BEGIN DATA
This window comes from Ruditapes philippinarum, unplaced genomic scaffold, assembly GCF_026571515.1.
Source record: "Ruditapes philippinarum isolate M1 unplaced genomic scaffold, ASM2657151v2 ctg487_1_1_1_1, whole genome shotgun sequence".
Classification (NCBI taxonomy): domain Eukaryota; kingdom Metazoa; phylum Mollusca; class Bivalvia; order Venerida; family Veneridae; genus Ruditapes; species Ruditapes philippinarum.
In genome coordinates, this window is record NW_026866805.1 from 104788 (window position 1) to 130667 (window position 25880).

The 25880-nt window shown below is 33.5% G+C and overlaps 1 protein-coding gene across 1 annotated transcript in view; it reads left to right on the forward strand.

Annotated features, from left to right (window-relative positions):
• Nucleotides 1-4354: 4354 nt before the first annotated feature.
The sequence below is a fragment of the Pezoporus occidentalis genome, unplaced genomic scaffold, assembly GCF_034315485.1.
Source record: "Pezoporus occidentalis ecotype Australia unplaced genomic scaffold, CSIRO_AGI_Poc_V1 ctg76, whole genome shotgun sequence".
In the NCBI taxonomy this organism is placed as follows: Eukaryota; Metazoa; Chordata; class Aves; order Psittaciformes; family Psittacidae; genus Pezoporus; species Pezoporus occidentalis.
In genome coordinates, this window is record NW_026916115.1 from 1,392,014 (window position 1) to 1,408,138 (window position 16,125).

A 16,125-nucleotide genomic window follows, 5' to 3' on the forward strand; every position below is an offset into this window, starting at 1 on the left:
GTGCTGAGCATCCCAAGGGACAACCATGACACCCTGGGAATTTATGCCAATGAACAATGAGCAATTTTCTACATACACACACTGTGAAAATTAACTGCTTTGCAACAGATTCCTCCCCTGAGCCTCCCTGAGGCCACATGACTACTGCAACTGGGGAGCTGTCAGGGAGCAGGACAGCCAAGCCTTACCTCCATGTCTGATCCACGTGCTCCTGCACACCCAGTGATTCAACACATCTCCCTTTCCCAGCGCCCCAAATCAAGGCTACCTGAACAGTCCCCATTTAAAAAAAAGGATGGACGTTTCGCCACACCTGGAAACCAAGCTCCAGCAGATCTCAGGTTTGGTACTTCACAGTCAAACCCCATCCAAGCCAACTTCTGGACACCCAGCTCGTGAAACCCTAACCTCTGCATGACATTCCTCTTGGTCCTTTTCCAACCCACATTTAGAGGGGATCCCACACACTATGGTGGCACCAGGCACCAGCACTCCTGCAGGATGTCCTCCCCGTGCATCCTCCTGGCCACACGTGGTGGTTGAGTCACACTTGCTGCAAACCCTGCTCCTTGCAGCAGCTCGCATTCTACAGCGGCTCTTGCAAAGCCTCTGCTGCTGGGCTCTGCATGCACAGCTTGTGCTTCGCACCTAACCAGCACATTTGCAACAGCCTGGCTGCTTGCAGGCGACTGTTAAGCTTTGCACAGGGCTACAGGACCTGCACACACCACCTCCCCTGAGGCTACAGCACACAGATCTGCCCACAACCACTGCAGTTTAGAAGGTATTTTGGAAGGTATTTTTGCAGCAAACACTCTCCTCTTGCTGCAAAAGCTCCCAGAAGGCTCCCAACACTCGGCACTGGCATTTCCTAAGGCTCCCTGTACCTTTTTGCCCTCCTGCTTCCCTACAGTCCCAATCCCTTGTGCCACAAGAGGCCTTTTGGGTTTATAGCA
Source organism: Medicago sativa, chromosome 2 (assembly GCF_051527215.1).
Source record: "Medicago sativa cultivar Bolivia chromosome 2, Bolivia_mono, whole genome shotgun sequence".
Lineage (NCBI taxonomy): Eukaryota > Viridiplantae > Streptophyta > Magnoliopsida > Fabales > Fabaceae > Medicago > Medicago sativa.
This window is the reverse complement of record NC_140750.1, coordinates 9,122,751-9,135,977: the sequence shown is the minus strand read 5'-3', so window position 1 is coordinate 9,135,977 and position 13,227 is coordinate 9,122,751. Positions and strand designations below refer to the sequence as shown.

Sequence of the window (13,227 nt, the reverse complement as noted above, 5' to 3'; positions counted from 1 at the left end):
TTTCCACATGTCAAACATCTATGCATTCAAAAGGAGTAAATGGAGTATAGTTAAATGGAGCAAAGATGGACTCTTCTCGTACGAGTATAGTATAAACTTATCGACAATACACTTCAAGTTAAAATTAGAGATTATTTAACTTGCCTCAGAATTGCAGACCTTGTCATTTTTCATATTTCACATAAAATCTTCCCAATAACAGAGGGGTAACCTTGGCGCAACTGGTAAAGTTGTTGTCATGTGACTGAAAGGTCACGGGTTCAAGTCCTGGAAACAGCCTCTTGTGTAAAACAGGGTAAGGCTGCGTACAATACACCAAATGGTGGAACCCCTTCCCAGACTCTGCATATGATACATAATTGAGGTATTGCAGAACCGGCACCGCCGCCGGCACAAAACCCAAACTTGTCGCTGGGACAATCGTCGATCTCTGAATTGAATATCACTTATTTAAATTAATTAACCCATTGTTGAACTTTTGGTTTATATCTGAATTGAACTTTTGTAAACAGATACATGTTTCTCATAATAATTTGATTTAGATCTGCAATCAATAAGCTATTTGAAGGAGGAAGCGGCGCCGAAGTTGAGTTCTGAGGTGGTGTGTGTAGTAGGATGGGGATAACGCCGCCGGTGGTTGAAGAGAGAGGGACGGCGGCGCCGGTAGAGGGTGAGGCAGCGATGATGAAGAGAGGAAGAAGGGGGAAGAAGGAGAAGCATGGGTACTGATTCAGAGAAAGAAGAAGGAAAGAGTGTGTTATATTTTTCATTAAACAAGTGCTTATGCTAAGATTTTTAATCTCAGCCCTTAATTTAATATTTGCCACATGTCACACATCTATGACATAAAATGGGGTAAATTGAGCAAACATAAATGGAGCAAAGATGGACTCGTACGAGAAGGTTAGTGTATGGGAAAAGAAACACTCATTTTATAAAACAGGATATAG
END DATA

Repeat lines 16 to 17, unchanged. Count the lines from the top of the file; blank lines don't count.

Lineage (NCBI taxonomy): Eukaryota > Viridiplantae > Streptophyta > Magnoliopsida > Fabales > Fabaceae > Medicago > Medicago sativa.
This window is the reverse complement of record NC_140750.1, coordinates 9,122,751-9,135,977: the sequence shown is the minus strand read 5'-3', so window position 1 is coordinate 9,135,977 and position 13,227 is coordinate 9,122,751. Positions and strand designations below refer to the sequence as shown.